August in the Hawkesbury can be challenging but the rewards are there if you can brave the cold. It’s an eerie place to fish with the low lying fog and towering sandstone cliffs keeping the sun’s rays from reaching in for hours after day break.
Night time has seen a hive of activity around the boat ramps at Cowan and Brooklyn with anglers looking to tangle with the prehistoric, normally deep water dwelling hairtail. Shore and boat based anglers have been doing very well again this year with reports of fish to 1.6m common. Some lucky anglers have even scored jewfish to 10kg on deep set live baits of yakka and squid. It always pays to have a bigger bait set deep, just be sure to use a heavy sinker to keep it vertical and relatively tangle free.
Bait selection has varied from night to night, so it pays to go prepared. Pilchards and slab baits of yakka, mullet and slimey mackerel are great for ganging and suspending under a float or drifting unweighted down a berley trail.
Try to arrive before dark if possible to track down some live yakkas or squid and you have a deadly mix of baits for all manner of species that inhabit this picturesque part of the Hawkesbury.
Anglers fishing around Broken Bay are scoring good bags of flathead both drifting and at anchor with a good berley trail going. Hawkesbury prawns and squid are the most productive bait when fished on a running sinker rig. I would expect a few good bream to feature as a by-catch as they start to filter back down the coast and into our estuaries.
Salmon and tailor will also make an appearance this month so keep an eye out on the horizon for any signs of diving birds.
The upper reaches of the estuaries are producing some great fish for my clients and a few surprises too. One surprise was a fat 48cm estuary perch that was well down the system and holding on a reef I regularly encounter jewfish on. Other surprises include blackfish on lures, bass being caught 30km below the jewfish and flathead, and a run of bigger jewfish I had not yet encountered in my years of fishing the Hawkesbury.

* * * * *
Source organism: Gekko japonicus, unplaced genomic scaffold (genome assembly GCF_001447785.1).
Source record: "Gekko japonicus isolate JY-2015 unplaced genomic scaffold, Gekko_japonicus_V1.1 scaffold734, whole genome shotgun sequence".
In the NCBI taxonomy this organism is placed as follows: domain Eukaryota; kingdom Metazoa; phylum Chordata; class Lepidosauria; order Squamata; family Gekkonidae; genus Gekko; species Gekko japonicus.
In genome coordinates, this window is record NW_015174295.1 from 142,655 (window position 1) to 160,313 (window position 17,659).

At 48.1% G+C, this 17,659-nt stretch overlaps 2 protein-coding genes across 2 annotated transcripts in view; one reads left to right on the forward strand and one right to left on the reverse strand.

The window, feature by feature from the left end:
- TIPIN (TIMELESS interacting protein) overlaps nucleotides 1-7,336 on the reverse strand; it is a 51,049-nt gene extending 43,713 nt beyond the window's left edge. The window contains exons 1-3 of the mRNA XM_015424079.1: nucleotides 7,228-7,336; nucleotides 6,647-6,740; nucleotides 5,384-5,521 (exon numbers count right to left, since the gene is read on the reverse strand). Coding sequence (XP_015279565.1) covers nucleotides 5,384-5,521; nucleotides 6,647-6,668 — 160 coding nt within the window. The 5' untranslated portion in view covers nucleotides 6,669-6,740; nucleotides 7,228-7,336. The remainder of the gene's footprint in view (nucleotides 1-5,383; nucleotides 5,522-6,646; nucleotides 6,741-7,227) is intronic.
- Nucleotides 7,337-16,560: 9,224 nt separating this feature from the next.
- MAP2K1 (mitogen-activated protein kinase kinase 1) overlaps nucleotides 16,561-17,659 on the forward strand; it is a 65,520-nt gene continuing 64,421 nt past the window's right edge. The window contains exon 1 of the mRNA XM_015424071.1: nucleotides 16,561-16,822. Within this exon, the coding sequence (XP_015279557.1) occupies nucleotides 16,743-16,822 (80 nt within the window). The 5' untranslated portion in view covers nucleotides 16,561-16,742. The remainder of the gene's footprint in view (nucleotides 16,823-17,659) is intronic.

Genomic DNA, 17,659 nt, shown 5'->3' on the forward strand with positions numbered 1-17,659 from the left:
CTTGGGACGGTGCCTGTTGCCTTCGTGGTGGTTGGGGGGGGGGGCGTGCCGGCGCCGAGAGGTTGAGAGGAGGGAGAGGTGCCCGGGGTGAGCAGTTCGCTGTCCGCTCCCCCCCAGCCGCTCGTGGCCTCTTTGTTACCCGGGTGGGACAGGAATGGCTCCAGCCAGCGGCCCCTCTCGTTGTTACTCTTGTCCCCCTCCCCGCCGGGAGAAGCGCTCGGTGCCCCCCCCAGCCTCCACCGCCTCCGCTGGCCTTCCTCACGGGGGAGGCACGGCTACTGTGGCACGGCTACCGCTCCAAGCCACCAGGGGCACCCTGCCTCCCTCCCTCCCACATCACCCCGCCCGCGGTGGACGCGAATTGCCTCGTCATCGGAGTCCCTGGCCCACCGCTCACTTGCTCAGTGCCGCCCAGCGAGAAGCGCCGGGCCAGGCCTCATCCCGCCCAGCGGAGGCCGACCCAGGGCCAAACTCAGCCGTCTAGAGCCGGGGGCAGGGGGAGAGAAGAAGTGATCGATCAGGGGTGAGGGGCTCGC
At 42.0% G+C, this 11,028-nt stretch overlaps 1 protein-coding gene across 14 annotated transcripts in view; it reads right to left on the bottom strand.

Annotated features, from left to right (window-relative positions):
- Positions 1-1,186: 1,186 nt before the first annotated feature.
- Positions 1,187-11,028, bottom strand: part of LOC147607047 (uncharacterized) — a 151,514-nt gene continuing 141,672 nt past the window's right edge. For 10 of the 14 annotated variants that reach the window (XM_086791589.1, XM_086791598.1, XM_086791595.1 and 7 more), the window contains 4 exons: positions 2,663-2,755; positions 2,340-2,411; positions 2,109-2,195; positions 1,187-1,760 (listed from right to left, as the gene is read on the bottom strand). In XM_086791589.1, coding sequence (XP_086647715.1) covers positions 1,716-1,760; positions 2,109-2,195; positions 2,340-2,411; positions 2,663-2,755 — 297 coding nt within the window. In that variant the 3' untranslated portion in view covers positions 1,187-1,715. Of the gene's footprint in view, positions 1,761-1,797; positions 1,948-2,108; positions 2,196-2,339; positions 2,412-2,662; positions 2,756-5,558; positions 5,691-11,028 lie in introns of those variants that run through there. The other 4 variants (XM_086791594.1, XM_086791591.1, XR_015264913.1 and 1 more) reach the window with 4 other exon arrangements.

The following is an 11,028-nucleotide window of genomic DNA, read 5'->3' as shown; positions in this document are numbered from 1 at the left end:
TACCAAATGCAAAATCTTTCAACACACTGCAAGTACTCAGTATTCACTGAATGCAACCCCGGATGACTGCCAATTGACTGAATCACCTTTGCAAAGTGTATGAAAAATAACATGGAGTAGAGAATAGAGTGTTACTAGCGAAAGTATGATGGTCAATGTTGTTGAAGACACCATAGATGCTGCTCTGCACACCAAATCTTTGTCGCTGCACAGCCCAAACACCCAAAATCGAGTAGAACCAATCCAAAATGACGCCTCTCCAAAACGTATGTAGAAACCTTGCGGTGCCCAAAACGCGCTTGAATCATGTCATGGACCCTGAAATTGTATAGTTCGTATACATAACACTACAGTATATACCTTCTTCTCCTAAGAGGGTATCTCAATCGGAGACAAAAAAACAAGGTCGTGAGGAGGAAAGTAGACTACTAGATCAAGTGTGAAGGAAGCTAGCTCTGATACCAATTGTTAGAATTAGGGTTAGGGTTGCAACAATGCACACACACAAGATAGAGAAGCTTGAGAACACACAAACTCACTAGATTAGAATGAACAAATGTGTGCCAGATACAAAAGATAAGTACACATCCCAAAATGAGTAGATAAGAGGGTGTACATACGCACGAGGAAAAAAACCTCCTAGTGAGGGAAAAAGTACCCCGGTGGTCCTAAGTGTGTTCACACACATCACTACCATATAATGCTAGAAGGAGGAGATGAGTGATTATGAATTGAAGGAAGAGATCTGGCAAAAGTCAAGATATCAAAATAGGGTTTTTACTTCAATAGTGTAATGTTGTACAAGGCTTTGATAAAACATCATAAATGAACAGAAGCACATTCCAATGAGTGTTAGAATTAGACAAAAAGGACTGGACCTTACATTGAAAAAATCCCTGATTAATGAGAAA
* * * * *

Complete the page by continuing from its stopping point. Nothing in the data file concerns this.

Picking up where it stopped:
I think this is due to the recent inflows from Warragamba, restoring some health back into the system and triggering all sorts of chain reactions that we will hopefully benefit from in future years.
Bream should make an appearance this month with some absolute thumpers feeding heavily to put condition on after their trip up the coast. They will be holding on deep rock walls and reefs in the lower reaches up to Spencer. Anglers shouldn’t be surprised if one grabs a lure or bait aimed at larger quarry like a jewie at this time of year.
Towards the end of the month it will be worth heading up into the racks and on to the flats throwing small soft plastics and crank baits on an afternoon’s high tide. You should find warmer water and more active fish hunting the bait that will gather and hold in these locations.
The flathead are still in good numbers and should bite better as the days gradually get longer as we near spring. We encounter them at most spots on charters and it’s a great sign of a healthy system. When brought on board at this time of year these fish tend to spit up small glass prawns about an inch and a half long, which is helpful when deciding which lure to tie on next.Reads: 1693